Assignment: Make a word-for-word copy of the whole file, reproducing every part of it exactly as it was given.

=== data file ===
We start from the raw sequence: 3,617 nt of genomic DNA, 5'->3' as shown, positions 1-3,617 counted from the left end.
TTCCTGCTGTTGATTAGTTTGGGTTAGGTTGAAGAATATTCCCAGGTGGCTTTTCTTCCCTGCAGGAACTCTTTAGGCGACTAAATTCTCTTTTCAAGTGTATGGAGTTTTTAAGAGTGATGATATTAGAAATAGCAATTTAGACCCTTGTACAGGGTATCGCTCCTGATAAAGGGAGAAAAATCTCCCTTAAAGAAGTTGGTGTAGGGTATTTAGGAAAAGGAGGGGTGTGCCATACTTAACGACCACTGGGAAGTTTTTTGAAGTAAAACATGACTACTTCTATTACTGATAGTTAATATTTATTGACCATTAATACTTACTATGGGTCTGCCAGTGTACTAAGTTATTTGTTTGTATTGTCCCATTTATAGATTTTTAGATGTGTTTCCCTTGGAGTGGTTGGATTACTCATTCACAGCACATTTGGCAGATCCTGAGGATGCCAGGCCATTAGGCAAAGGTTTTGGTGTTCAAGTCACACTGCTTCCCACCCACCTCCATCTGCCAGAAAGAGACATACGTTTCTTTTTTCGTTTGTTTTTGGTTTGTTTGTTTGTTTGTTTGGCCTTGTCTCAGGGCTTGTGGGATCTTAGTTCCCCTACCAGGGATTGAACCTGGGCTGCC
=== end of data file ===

We start from the raw sequence: 3,617 nt of genomic DNA, 5'->3' as shown, positions 1-3,617 counted from the left end.
TTCCTGCTGTTGATTAGTTTGGGTTAGGTTGAAGAATATTCCCAGGTGGCTTTTCTTCCCTGCAGGAACTCTTTAGGCGACTAAATTCTCTTTTCAAGTGTATGGAGTTTTTAAGAGTGATGATATTAGAAATAGCAATTTAGACCCTTGTACAGGGTATCGCTCCTGATAAAGGGAGAAAAATCTCCCTTAAAGAAGTTGGTGTAGGGTATTTAGGAAAAGGAGGGGTGTGCCATACTTAACGACCACTGGGAAGTTTTTTGAAGTAAAACATGACTACTTCTATTACTGATAGTTAATATTTATTGACCATTAATACTTACTATGGGTCTGCCAGTGTACTAAGTTATTTGTTTGTATTGTCCCATTTATAGATTTTTAGATGTGTTTCCCTTGGAGTGGTTGGATTACTCATTCACAGCACATTTGGCAGATCCTGAGGATGCCAGGCCATTAGGCAAAGGTTTTGGTGTTCAAGTCACACTGCTTCCCACCCACCTCCATCTGCCAGAAAGAGACATACGTTTCTTTTTTCGTTTGTTTTTGGTTTGTTTGTTTGTTTGTTTGGCCTTGTCTCAGGGCTTGTGGGATCTTAGTTCCCCTACCAGGGATTGAACCTGGGCTGCC